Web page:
In the often delirious world of education policy, Sir Mike Tomlinson is wont to talk a lot of sense. His recommendations this week (page 1) for a universal teaching qualification and an end to vocational education's second-class status are no exception.
Only by abolishing the absurd distinction between teachers in further education and their counterparts in schools can we hope to end the economically and socially crippling apartheid between academic and vocational education.
The nonsense of the UK's obsession with educational hierarchy was also laid bare this week at the launch of an advertising campaign for apprenticeships starring Marco Pierre White (page 3). Whatever one thinks of celebrity chefs, there is no denying the man's culinary brilliance, having secured three Michelin stars while only 33, and achieving it through a vocational route.
At the same event, Simon Waugh, chief executive of the National Apprenticeship Service, spoke of a woman who won a place at Oxford but did an apprenticeship instead. Aged 24, she earns as much building aircraft as many Oxford professors. Such success is proof that vocational education is no barrier to achievement.
And yet, apart from the forward thinkers - most of them associated with FE and training - the UK continues its obsessive affair with academic education and universities. But the university bubble has burst. Too many students leave owing pound;20,000 for courses that are no passport to a dream career. As public funding dries up, universities will raise tuition fees, thus rationing places.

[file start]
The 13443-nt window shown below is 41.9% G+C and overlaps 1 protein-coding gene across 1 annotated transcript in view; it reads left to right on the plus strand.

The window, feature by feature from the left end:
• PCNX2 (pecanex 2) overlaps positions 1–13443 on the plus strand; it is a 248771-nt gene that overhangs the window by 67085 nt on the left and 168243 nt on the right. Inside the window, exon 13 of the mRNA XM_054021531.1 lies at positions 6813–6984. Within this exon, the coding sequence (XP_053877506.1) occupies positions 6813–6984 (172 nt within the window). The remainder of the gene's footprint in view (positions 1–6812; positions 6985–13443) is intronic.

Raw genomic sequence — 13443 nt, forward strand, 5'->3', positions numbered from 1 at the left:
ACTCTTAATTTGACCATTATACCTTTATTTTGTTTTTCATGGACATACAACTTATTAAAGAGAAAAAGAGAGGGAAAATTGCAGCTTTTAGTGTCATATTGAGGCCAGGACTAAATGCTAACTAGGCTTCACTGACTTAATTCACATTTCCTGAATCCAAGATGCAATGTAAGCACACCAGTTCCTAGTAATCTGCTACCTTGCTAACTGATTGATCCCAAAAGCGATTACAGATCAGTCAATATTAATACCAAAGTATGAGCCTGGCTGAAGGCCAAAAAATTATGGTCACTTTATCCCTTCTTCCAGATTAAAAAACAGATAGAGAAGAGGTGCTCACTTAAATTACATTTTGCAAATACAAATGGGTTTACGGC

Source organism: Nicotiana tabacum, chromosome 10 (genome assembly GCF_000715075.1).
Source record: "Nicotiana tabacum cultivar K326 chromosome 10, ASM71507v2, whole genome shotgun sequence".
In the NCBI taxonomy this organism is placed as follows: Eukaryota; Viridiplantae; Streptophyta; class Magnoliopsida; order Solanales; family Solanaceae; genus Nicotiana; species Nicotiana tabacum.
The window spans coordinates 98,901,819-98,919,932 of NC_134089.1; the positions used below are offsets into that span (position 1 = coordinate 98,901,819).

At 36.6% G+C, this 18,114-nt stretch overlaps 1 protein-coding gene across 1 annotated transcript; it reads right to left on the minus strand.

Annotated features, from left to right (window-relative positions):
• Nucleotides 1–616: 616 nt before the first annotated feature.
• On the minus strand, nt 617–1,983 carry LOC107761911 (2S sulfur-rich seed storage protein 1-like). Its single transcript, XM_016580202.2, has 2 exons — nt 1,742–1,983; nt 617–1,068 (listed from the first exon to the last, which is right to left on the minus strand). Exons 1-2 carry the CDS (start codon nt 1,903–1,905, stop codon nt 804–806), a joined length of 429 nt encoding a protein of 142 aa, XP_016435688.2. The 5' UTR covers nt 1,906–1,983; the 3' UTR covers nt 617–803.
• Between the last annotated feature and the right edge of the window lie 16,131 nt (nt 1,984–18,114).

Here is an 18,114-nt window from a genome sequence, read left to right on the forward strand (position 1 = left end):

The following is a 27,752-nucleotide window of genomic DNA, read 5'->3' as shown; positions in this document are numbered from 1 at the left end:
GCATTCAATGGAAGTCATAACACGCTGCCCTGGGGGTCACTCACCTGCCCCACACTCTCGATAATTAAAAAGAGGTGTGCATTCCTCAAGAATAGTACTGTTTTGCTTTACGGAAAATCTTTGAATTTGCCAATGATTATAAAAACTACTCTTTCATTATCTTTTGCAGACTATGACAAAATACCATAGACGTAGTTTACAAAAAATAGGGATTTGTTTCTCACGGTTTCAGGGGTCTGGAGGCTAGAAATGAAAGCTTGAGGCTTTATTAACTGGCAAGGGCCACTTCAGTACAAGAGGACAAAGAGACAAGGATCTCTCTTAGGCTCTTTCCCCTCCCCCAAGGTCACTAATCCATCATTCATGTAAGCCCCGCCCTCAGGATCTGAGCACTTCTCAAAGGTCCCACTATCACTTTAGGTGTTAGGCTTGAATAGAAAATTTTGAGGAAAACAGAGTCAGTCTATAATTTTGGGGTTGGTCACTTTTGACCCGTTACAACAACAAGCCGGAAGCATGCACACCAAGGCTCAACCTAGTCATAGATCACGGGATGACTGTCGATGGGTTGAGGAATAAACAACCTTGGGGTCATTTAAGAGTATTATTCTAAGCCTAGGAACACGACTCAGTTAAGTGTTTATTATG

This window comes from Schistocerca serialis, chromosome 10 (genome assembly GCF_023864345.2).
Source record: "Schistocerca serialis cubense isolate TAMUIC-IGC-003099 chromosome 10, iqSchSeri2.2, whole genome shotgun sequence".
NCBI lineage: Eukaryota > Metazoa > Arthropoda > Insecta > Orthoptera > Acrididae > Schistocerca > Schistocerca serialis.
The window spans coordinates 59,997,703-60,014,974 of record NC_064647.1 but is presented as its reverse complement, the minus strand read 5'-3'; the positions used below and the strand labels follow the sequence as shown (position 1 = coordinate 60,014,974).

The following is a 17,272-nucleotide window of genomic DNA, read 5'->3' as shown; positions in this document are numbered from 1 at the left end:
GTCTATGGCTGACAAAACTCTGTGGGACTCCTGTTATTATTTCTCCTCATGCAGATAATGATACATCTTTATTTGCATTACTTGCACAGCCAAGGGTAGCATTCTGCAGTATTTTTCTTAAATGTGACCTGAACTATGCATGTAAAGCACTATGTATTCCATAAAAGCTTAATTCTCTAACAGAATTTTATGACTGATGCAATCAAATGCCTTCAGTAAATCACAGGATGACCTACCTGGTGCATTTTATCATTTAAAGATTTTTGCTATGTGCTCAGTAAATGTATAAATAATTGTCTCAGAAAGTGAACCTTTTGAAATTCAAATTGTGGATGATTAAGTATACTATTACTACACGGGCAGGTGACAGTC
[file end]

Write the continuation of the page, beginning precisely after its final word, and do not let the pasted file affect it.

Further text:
Businesses are crying out for employees with vocational skills often tailored to their specific needs. FE is addressing this demand while universities stick largely to a provider-led approach.
It is time to end the tyranny of the degree: higher education courses sit on a spectrum of learning and not at its pinnacle.
There is need for educational realignment in the UK and, thanks to the efforts of Sir Mike and others, there are signs that a shift may be under way.
With issues such as this in mind, FE Focus is hosting a pre-election debate on March 9 featuring FE minister Kevin Brennan, Conservative shadow FE minister John Hayes and Liberal Democrat shadow secretary for skills Stephen Williams.
Head to http:FEFocuspreelectiondebate. eventbrite.com now for free tickets.
Alan Thomson, Editor, FE Focus